Saturday, May 9, 2015

“Dread Customs”: Inversion and Enforcement of Gender Roles in the Nibelungenlied, Part Two

Click here to read Part One of the article.

Brunhilde (Prünhilt) by Arpád Basch (1900)

When Prünhilt arrives at the location of the contest, “They saw that she was armed as if she were to fight for all the kingdoms in the world.” In yet another way, she is elevated in masculine heroic status above Gunther; here she is seen as a conquering emperor against him as an emasculated local king, standing in a foreign land without arms, armor or army. Prünhilt has “more than seven hundred” (mêr danne siben hundert) of her “bold warriors” (küenen recken) against Gunther’s two visible companions (Sivrit having departed to fetch his magical cloak of invisibility), and her followers “were seen to bear swords,” (die sah man wâfen tragen). Not only does Prünhilt command hundreds of men to Gunther’s two, but the weapons her men hold point to the impotent weaponlessness of the visitors. In one way after another, Prünhilt’s masculine strength pushes Gunther’s heroic status ever lower into femininity.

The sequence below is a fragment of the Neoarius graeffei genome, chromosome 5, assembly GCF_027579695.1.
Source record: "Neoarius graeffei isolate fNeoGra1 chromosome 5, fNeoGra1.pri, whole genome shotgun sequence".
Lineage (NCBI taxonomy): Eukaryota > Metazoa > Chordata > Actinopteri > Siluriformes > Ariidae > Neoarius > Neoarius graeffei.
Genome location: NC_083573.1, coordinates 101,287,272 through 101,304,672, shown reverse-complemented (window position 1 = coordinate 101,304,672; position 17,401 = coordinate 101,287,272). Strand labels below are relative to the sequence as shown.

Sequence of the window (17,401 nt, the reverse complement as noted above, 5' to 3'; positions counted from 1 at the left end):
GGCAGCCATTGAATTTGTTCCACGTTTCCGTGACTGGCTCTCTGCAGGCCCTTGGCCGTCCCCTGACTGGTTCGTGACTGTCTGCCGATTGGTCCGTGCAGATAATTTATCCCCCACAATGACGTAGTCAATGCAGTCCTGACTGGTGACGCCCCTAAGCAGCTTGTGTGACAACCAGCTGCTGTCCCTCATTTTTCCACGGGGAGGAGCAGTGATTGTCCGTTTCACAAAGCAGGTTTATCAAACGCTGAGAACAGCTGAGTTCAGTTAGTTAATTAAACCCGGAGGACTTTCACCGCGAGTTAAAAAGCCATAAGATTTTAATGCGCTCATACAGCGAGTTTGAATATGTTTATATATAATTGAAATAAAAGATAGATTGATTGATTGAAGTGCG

Prünhilt’s shield “was, beneath its buckles, so we are told, some three spans in breadth, of steel and also of gold – it was of ample splendour. Her chamberlain and three others could scarcely carry it.” It is so large and so well decorated with gold and gems that the poet is moved to comment, “A man would have to be most valiant if that lady were to hold him dear.” The physical superiority of Prünhilt to any man here begins to become exaggerated to a degree that becomes comically sexual in the folklore or mythological mode. After the shield has been brought in,
they carried in for the lady a heavy, huge javelin, very sharp, which she always threw. It was strong and bulky, massive and broad, and its edges cut most fearsomely. Hear marvels told of that javelin’s weight: three-and-a-half ingots had been beaten to make it. Three of Prünhilt’s men could scarcely carry it. Noble Gunther began to grow very anxious.